Movie tie-ins always have that unfortunate aspect of having to adhere to the fundamentals of their source while attempting to recreate the experience through an entirely different medium. Let Me In: Crossroads is a four-part prequel to the vampire horror movie of last year which, itself, is an American remake of the Swedish film Let the Right One In. Being a prequel, this last issue of the miniseries is destined not to have quite the climax the movie does, but it provides some decent thrills and a classic horror ending. Read on for the full review…
“What I liked so much about the original Swedish film was that it took the vampire genre and completely flipped it on its head, turning it more into a slow-artsy film than a jumpy horror movie. It also really made me reconsider the vampire genre as a whole after Stephanie Meyers and so many others soiled its name. Somewhere between jumping over the Atlantic, being remade into an American movie and then passing into comic book form, the subtlety of the Swedish film does not make it into Crossroads. There are a few too many panels with Abby, our prepubescent vampire protagonist, growling and leaping into the air as if she’s some type of canine. While seeing a young girl climb on ceilings and rip out the jugulars of grown men is entertaining, one cannot help but think of the how the original film included very little of these types of horrific moments making the action that much more jarring and disturbing.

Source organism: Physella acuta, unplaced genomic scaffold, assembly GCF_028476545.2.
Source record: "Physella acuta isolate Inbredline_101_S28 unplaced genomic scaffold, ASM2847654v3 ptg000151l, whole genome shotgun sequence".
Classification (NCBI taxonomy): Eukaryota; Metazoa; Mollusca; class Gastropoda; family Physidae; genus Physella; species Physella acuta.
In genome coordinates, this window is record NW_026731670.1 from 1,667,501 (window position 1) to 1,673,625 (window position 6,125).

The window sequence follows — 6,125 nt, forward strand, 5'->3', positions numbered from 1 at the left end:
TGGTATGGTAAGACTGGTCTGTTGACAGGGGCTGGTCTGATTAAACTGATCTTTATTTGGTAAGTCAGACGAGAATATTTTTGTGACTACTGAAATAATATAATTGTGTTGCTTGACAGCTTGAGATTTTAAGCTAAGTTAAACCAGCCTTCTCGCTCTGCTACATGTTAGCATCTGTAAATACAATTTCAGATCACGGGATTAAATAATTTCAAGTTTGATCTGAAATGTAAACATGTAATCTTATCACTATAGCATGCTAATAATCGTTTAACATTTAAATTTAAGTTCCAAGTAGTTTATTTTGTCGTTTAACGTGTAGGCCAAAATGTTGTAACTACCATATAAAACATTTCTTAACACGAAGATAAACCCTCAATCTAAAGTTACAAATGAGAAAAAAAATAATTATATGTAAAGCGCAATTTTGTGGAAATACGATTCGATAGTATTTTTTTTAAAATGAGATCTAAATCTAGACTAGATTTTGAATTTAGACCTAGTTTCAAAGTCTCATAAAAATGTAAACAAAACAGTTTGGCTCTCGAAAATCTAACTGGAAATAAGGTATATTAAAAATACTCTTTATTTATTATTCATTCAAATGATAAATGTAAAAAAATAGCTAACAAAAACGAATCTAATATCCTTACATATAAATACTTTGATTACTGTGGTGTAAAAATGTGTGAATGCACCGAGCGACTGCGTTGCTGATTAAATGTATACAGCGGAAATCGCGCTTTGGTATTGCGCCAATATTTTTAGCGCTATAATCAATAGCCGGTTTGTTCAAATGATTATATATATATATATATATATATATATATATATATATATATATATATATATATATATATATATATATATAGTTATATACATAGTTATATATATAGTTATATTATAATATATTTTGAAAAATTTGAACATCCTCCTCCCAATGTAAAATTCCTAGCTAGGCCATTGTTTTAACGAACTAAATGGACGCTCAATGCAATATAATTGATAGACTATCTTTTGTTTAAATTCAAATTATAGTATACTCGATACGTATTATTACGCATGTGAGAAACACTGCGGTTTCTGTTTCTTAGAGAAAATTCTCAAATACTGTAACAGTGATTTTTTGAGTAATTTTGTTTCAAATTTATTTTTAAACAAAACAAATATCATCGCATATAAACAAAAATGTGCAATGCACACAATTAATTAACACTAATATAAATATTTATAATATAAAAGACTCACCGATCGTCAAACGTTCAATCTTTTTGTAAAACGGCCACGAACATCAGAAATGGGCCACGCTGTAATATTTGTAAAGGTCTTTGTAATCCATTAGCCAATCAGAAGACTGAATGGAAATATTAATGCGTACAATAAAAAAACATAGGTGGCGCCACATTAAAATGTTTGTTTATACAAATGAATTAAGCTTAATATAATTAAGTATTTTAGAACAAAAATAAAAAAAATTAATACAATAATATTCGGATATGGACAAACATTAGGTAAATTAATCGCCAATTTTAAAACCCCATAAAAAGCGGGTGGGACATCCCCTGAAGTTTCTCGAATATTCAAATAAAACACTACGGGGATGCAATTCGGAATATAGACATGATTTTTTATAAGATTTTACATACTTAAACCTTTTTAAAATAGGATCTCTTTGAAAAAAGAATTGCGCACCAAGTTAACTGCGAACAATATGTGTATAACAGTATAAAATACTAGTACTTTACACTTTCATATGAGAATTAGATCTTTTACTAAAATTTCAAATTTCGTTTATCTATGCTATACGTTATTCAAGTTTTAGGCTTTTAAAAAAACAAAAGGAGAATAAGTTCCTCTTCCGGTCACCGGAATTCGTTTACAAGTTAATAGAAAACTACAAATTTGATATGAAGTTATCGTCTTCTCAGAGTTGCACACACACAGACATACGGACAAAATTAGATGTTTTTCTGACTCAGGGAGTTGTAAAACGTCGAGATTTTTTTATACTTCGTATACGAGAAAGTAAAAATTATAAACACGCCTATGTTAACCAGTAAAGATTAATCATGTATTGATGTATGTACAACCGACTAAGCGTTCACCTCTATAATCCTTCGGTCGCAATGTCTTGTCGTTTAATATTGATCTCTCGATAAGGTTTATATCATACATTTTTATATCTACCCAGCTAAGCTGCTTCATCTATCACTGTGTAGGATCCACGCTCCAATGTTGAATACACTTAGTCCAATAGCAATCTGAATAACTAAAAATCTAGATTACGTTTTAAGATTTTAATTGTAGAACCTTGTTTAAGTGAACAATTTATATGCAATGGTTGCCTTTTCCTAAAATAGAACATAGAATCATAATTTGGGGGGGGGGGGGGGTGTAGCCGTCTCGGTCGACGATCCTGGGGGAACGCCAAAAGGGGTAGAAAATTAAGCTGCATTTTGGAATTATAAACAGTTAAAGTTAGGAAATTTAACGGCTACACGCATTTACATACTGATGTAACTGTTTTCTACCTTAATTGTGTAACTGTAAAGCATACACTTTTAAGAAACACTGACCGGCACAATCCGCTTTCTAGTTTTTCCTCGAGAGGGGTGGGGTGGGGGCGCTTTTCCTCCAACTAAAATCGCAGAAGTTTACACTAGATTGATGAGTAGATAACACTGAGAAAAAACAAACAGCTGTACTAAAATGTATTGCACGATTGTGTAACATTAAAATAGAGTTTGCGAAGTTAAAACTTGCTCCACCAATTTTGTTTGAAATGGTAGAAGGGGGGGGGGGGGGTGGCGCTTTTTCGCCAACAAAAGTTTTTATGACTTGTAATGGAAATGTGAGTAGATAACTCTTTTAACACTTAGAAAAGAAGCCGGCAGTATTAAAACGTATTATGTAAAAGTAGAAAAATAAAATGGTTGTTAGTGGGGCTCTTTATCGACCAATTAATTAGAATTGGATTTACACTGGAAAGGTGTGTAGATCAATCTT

Of course, as this is a different medium and a different story, the reader should approach the comic as such and try not to compare it to its counterpart (even though I just did). Seeing it in this light, Crossroads # 4, while not being wholly ground-breaking, is a decent ending to the horror miniseries. The art, penciled by Patric Reynolds is again pretty good but nothing astounding and is overshadowed by the coloring of Dave Stewart which includes a very appropriate palette of dark blues and grays accented by many layers of orangish-yellow lighting.
What I was happy to find in this issue is the feeling of uncertainty carried over from the films. It forces the reader to ask questions about murder, even if the victim is a bad person, and sustenance/survival of the fittest without providing any answers. The uneasiness of these lingering questions has the same effect on the audience that the original film did. These enduring feelings are heightened at the comic’s brief, but proper, classic horror ending.”
“LET ME IN” Issue #4 Is Available NOW From Dark Horse Comics! (MSRP-$3.99)
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